Charles Fleming and his singing cicadas

This story originally appeared on my Pundit blog here. I’ve never quite understood why, but it’s the most-viewed thing I’ve ever written. 

Cicadas are as much a mainstay of a New Zealand summer as the sound of surf and a game of cricket. We go to sleep listening to their song while children collect their intricate shells. But how much do we actually know about our fair-weather friends?

Those cicada shells that children like to collect, for example, are actually the shells of the cicada nymph, which is what the youngsters of the species are called. According to John Marris’s article on cicadas on Te Ara, the female cicadas lay their eggs on plant tissues such as leaves, grass, or twigs. When the wingless cream-coloured nymphs emerge from the eggs, they burrow deep into the ground, where they survive by sucking juices from the roots of trees. The nymphs live underground for several years, undergoing several moults, before they reach maturity. Under cover of darkness, the mature nymphs leave the ground, climb a nearby tree trunk or post, and shed their skin for the last time, emerging as an adult winged insect ready for flight. In contrast to the years the cicadas spend in the nymph stage, they spend only weeks in the winged stage, during which time they feed on sap, mate, lay eggs (the females) and make a lot of noise (the males).

Much of what we know about cicadas comes from research done by Charles Fleming in the 1960s. Fleming, born in Auckland in 1916, was one of New Zealand’s last great naturalists, a real scientific polymath. He trained as a geologist, but also published papers and books on ornithology, conchology, palaeontology, entomology and biogeography, and was an advocate for conservation of New Zealand’s forests and birds. In her biography of her father, Charles Fleming: Environmental Patriot, Mary McEwen describes Fleming’s cicada research. Fleming’s childhood cicada interest involved collecting, preserving and identifying species of the fully-fledged insect (rather than the crude nymph shell collecting most children indulge in) but he revived his interest in cicadas as an adult, enlisting the help of his wife and daughters. As Mary described it, “cicadas dominated weekend activities in Wellington and Waikanae, where many witnessed the Flemings wielding butterfly nets on long metal handles or creeping up on singing cicadas with tape recorder and microphone in hand”. To many of us, cicada song can seem like an annoying racket that starts way too early in the morning, but Fleming used the slight variations in cicada song to identify many different species. There are now 42 known cicada species and subspecies identified in New Zealand, many of which are illustrated on Landcare Research’s cicada identification guide.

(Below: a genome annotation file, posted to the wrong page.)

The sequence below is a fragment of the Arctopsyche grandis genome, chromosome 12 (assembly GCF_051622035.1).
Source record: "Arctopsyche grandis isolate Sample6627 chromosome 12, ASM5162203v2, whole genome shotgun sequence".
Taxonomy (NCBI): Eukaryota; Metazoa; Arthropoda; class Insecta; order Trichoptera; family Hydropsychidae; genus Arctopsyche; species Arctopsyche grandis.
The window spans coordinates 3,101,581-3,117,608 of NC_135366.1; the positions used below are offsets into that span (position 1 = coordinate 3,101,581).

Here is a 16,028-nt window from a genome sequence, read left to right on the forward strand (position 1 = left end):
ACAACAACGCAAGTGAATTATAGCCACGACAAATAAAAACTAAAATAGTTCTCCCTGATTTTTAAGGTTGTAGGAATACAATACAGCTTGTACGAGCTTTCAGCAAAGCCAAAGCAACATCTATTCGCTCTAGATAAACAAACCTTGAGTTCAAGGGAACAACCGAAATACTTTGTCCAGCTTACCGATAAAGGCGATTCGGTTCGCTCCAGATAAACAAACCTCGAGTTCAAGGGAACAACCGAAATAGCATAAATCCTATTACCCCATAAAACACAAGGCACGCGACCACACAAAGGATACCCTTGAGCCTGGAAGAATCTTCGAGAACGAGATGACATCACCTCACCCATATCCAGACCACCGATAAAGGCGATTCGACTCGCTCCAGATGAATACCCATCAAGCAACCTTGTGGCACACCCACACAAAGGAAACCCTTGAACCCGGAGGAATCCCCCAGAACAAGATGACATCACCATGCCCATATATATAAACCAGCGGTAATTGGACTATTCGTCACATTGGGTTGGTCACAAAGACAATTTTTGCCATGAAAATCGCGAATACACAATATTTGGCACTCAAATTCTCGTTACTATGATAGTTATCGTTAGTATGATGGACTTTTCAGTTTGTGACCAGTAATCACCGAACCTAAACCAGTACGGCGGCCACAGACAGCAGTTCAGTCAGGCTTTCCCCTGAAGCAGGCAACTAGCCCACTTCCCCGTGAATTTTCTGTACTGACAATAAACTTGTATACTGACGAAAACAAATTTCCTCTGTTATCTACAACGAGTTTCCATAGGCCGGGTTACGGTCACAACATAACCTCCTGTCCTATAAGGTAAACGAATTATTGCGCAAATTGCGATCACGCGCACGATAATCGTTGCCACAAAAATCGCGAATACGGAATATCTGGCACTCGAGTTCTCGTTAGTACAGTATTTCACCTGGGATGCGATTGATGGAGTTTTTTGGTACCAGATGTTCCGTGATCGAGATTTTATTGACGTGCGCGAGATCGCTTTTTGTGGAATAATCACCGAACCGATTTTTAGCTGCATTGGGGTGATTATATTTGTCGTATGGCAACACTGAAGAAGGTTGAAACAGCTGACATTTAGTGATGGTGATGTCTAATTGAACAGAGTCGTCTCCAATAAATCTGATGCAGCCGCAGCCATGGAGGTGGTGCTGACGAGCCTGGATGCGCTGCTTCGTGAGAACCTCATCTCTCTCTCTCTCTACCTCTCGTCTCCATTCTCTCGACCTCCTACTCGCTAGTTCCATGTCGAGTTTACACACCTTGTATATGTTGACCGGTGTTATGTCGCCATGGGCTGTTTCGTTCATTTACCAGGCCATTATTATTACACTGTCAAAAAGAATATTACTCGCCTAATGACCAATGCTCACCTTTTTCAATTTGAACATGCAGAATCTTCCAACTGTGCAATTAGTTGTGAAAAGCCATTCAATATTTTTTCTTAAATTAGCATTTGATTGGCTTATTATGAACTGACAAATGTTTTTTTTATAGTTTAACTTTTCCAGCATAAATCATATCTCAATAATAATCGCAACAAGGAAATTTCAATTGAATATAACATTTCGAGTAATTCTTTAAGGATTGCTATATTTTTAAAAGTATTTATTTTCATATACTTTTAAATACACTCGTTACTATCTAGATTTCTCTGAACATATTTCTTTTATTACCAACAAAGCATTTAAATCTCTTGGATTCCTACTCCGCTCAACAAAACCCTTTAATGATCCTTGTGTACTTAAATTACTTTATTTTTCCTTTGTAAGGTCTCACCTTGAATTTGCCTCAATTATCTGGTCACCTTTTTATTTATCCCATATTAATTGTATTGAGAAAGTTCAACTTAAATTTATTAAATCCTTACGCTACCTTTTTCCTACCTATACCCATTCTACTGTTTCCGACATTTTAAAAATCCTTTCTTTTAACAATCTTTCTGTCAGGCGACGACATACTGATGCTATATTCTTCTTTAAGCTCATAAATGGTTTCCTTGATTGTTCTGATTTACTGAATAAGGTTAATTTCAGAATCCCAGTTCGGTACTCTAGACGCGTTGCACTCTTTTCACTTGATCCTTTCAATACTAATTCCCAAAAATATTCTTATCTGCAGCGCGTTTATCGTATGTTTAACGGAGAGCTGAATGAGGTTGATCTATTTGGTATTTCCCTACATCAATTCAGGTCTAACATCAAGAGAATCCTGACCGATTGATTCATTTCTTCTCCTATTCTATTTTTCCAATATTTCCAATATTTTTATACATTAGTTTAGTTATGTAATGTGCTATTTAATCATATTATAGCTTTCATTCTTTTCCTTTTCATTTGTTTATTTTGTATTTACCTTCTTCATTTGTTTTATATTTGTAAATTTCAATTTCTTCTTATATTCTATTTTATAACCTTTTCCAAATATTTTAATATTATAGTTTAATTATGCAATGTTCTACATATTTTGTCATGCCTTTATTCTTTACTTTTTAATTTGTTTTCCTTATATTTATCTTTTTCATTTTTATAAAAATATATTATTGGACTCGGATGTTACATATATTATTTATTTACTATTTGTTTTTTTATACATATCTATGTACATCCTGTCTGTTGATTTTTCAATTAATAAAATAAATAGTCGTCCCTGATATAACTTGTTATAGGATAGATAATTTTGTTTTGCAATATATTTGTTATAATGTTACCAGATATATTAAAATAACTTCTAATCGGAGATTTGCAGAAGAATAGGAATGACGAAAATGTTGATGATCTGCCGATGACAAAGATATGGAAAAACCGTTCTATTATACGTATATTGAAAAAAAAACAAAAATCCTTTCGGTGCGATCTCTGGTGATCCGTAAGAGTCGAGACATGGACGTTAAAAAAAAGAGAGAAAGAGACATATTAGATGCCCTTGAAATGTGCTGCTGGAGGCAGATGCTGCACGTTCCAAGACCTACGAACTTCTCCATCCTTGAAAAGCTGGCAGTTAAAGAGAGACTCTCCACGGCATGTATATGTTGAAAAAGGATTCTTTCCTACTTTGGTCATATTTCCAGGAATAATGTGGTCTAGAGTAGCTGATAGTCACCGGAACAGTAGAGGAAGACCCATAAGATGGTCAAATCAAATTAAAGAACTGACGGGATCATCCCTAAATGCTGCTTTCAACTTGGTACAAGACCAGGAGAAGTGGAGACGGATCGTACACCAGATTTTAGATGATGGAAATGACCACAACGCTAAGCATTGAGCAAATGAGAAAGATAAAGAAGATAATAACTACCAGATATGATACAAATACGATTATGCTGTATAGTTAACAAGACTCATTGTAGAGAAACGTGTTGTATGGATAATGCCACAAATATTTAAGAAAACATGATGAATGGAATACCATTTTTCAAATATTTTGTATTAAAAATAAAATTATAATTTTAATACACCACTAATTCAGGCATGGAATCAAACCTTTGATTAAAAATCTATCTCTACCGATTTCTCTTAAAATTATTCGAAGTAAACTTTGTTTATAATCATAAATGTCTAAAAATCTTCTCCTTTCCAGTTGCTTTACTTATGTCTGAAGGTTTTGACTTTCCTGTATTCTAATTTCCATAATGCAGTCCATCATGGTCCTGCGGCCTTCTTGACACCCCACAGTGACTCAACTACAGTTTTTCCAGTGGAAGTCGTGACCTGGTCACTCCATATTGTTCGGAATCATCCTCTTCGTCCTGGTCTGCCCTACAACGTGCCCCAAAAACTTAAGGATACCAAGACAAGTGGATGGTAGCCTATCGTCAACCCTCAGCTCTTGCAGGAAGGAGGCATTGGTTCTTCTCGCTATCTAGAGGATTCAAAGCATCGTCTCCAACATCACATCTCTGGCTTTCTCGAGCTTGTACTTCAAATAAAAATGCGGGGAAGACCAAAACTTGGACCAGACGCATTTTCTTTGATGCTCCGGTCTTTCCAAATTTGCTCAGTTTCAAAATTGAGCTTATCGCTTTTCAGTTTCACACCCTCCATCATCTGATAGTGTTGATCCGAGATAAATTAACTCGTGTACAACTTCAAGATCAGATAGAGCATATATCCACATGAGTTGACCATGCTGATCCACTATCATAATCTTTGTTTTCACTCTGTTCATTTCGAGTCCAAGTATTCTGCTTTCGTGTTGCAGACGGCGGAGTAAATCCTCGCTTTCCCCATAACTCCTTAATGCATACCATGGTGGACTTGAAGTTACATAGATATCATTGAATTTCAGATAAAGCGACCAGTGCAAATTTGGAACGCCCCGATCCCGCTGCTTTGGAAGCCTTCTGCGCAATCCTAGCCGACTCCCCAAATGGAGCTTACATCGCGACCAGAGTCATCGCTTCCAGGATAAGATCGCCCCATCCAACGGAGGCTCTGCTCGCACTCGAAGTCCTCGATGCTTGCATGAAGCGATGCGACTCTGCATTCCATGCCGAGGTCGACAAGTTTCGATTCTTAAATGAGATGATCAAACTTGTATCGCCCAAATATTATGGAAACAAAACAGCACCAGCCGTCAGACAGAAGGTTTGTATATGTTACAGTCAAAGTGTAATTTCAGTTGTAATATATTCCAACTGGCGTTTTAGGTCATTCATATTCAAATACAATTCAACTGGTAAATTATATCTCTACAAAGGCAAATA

So what’s all that noise for? The male cicadas “sing” to attract females. They produce their distinctive sound using ribbed membranes, called tymbals, on each side of the base of the abdomen. As Marris describes it, “Each tymbal is attached by a tendon to a powerful muscle. As the muscle contracts it buckles the shape of the tymbal, much as when the domed lid of a jar is first unsealed, causing a burst of sound called a pulse. When the muscle is relaxed the tymbal pops back into shape. Rapid and repeated muscle contraction produces the distinctive cicada call.” The range of distinctive sounds the different cicada species can make depends on the tymbal shape, the rate and pattern of pulsing and, of course, the volume. I like the Maori name for New Zealand’s most common and loudest cicada species, the chorus cicada: the wawa in the name kihikihi wawa means “to roar like the sound of heavy rain”.

Cicadas made the news when an Auckland man made a fuss after finding a cicada in his Macdonald’s fries. He declined to eat his deep fried cicada, but on the West Coast they pay for the privilege. I’ve never eaten them, but cicadas make regular appearances on the menu at Hokitika’s Wild Food Festival. Cicada and pistachio ice cream anyone?

So keep an eye on those discarded nymph shells in your back yard – once you notice the last ones it will be only two or three weeks until the cicada song ends for the year. But if you think you’ll miss the sound of cicadas come the end of summer, you can always listen to Charles Fleming introducing the songs of the sand dune and red-tailed cicadas on Te Ara.


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About Rebecca Priestley

I have a PhD in the history & philosophy of science and I write about science and science history. I live in New Zealand.
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